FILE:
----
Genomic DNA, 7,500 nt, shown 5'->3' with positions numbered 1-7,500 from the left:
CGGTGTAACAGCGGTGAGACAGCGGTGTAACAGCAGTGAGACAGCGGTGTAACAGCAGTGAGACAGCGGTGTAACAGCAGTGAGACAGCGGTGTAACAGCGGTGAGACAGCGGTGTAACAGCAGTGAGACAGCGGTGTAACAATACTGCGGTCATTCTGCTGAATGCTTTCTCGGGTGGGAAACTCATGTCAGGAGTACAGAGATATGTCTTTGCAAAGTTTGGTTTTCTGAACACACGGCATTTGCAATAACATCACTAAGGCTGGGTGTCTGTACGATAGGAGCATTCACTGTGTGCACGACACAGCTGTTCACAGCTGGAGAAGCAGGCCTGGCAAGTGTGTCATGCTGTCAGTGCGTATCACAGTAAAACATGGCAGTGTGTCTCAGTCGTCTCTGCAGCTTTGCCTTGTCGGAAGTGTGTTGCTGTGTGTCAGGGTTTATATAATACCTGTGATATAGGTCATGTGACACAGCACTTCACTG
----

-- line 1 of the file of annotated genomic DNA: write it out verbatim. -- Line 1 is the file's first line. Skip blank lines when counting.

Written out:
Genomic DNA, 7,500 nt, shown 5'->3' with positions numbered 1-7,500 from the left: